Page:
Long-term analysis of tens of thousands of US lakes reveals changing water colors

May 20, 2021
In the Pacific Northwest, blue lakes may be getting bluer. (Unsplash/Sergei Akulich)

In the Pacific Northwest, blue lakes may be getting bluer. (Unsplash/Sergei Akulich)

A new analysis of water body color confirms that lakes around the U.S. are reacting to their environments and changing their processes across entire landscapes, generating a useful tool for water managers and scientists for future study.

Researchers have understood the seasonal cycles of algal growth in lakes for years, though only across a relatively small number of bodies of water, maxing out at hundreds at a time. The new study, published May 11 in Water Resources Research, accounts for more than 26,000 lakes, making it the largest of its kind. It shows that lakes in the northeastern U.S. may be trending toward higher algae content, while those in the Pacific Northwest may be getting bluer.

"In the U.S. and globally, we spend billions of dollars on policy focused on protecting our freshwater resources, and if we're basing that policy off of a handful of lakes that we have good data for, it's very possible that that handful of lakes isn't really representative of what's happening across the landscape as a whole," said lead author Simon Topp, a recent geological sciences Ph.D. graduate from the University of North Carolina at Chapel Hill.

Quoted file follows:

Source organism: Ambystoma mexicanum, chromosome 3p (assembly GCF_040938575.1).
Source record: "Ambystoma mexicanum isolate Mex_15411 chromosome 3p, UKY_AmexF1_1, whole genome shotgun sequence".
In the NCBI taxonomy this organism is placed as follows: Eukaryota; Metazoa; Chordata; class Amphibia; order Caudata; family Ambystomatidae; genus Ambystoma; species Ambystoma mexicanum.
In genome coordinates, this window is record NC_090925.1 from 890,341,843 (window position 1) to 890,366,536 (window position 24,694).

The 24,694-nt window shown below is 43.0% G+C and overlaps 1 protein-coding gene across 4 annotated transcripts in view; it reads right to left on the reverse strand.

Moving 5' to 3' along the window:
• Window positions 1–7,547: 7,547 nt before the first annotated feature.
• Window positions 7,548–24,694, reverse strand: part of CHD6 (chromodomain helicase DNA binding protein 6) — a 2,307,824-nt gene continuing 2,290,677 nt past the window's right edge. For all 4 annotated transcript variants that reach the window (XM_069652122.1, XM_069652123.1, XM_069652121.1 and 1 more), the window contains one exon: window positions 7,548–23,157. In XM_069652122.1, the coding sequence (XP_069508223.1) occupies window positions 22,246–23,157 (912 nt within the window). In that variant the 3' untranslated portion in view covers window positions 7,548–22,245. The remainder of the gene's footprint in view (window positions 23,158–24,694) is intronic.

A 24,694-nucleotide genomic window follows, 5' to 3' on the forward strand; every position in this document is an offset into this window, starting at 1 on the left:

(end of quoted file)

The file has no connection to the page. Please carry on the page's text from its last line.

Lake color can reflect a range of water-quality attributes, such as chlorophyll content, sediments and colored dissolved organic matter, which, according to Topp, one can think of like the dark tannins in a cup of black tea. While color is highly correlated with these qualities, Topp says it cannot definitely indicate them without further analysis. 

Over the 36 years of data that their new model accounted for, Topp and his colleagues found that the number of green eutrophic lakes appears to have been increasing across the entire U.S. since the mid-1990s. These lakes, according to Topp, have high algae concentrations year-round, where other lakes tend to bloom seasonally, such as in summer or spring.